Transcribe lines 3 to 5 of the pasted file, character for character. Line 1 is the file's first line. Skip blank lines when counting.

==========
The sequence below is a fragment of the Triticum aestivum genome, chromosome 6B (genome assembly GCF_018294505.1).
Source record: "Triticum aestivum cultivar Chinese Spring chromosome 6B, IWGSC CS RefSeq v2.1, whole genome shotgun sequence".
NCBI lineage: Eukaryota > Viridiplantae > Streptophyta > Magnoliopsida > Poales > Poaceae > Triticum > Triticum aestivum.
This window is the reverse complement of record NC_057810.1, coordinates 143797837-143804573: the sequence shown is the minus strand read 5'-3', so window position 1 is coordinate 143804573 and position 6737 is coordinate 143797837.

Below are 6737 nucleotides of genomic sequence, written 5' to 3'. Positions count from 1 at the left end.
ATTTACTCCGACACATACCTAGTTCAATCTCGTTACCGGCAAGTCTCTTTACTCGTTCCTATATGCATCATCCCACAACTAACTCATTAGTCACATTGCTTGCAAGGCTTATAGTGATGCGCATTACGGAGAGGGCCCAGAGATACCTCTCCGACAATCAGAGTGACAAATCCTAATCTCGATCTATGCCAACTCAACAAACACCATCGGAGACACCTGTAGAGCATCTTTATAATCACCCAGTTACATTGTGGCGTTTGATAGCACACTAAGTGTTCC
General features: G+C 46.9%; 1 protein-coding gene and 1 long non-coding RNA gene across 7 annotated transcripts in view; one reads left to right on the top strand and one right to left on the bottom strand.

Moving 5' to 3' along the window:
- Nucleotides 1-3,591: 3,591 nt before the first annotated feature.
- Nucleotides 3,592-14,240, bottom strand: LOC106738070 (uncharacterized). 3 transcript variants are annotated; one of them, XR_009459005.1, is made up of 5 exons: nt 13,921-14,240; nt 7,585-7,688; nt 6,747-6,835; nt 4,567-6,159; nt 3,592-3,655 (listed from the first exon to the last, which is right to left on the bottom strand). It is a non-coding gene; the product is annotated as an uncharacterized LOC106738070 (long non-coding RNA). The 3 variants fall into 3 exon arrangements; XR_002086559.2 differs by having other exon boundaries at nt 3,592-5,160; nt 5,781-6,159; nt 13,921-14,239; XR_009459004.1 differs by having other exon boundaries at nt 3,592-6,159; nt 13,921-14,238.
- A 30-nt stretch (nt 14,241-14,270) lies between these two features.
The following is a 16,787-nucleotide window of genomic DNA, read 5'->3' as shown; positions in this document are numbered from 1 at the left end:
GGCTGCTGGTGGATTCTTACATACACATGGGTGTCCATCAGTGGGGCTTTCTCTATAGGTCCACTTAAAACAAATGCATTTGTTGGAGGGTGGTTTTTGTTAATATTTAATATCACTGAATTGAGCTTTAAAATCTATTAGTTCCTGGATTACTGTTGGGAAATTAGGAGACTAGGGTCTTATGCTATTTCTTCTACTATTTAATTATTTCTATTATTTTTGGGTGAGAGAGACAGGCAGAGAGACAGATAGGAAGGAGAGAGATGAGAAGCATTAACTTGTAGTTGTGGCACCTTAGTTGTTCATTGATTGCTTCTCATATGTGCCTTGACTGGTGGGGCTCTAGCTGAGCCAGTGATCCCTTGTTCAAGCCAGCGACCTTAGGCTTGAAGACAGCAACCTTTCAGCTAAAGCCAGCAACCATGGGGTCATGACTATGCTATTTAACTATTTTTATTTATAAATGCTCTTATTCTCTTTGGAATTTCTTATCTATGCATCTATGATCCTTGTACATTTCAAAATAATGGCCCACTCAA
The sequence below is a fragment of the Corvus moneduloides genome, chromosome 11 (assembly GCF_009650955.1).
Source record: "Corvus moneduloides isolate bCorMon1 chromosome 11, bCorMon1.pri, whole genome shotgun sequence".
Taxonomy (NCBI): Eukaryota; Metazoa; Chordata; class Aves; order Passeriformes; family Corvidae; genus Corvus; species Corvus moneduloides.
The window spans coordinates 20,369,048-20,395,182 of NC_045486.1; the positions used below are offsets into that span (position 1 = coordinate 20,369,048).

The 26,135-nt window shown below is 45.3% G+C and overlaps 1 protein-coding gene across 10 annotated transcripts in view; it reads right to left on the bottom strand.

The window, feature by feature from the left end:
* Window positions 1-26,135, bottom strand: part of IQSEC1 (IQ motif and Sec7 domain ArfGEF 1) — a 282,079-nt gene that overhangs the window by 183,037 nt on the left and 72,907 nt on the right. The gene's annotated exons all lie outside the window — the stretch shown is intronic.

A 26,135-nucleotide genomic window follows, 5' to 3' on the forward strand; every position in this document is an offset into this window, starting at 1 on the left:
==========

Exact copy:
NCBI lineage: Eukaryota > Viridiplantae > Streptophyta > Magnoliopsida > Poales > Poaceae > Triticum > Triticum aestivum.
This window is the reverse complement of record NC_057810.1, coordinates 143797837-143804573: the sequence shown is the minus strand read 5'-3', so window position 1 is coordinate 143804573 and position 6737 is coordinate 143797837.

Below are 6737 nucleotides of genomic sequence, written 5' to 3'. Positions count from 1 at the left end.